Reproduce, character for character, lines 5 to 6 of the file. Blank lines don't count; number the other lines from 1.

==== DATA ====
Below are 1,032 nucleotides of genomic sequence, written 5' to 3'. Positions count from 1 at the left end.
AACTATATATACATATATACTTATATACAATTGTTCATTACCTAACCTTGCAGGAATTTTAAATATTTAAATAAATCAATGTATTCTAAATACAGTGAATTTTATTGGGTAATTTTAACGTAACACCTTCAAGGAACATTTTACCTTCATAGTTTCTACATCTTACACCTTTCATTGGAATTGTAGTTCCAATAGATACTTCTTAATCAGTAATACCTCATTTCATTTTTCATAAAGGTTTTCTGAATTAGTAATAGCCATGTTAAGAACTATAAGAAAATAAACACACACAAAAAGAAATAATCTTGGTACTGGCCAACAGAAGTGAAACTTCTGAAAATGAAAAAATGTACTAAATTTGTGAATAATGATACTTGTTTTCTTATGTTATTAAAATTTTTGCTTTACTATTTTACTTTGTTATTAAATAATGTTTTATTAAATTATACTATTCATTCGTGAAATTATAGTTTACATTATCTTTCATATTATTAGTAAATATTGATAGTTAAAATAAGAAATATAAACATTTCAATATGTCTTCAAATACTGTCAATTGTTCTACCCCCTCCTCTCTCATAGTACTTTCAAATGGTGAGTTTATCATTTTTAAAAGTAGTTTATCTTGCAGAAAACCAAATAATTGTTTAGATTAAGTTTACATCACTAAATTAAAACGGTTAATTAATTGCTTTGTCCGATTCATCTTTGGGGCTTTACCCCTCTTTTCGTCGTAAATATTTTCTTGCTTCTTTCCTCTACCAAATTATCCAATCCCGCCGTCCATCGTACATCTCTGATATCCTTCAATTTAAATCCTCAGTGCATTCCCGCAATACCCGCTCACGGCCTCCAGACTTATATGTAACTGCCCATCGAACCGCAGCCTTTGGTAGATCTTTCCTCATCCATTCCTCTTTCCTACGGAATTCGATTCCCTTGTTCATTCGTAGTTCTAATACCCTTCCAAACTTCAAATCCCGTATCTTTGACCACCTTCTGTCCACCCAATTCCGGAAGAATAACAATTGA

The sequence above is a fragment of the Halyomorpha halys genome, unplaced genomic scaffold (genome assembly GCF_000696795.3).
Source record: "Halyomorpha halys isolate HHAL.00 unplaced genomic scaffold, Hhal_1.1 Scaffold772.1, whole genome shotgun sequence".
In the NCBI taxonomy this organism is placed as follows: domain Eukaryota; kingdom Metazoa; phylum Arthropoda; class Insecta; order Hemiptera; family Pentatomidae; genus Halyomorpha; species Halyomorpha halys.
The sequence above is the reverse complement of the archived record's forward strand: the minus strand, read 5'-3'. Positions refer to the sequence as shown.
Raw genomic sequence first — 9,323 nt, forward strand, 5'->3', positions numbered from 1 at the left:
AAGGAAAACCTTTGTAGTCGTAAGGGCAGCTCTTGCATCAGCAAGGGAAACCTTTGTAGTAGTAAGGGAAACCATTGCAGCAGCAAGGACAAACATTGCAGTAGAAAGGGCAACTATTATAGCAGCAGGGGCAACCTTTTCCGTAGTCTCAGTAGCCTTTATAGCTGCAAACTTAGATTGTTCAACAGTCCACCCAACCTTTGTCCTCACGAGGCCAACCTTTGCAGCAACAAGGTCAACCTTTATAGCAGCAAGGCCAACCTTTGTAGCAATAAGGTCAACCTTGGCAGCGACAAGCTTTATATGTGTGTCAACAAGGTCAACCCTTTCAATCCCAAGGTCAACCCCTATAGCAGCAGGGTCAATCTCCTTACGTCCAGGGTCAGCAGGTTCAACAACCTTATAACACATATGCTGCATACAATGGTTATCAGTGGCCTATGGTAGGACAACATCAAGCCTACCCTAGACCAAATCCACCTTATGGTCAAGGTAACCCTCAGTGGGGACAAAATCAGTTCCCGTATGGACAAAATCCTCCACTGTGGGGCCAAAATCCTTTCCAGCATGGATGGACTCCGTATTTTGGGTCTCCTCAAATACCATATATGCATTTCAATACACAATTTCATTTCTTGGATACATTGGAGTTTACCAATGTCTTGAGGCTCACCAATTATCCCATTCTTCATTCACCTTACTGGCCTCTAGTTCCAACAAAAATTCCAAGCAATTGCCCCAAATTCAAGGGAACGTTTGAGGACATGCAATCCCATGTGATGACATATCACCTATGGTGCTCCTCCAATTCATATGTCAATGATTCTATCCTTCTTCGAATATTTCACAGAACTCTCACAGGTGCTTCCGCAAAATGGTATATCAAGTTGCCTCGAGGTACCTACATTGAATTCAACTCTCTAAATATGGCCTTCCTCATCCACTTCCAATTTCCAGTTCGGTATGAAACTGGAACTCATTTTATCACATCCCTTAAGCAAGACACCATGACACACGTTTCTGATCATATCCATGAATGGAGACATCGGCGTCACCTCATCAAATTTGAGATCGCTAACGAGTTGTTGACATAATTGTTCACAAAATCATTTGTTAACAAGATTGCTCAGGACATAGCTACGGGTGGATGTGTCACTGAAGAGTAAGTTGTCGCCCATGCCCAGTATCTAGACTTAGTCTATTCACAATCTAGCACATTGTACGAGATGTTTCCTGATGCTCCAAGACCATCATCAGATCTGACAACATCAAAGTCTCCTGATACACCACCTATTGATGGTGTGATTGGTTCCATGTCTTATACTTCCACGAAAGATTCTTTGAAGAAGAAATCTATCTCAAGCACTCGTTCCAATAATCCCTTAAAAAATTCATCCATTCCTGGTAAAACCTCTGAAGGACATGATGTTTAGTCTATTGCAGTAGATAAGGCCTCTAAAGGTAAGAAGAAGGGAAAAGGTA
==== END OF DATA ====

In the NCBI taxonomy this organism is placed as follows: domain Eukaryota; kingdom Metazoa; phylum Arthropoda; class Insecta; order Hemiptera; family Pentatomidae; genus Halyomorpha; species Halyomorpha halys.
The sequence above is the reverse complement of the archived record's forward strand: the minus strand, read 5'-3'. Positions refer to the sequence as shown.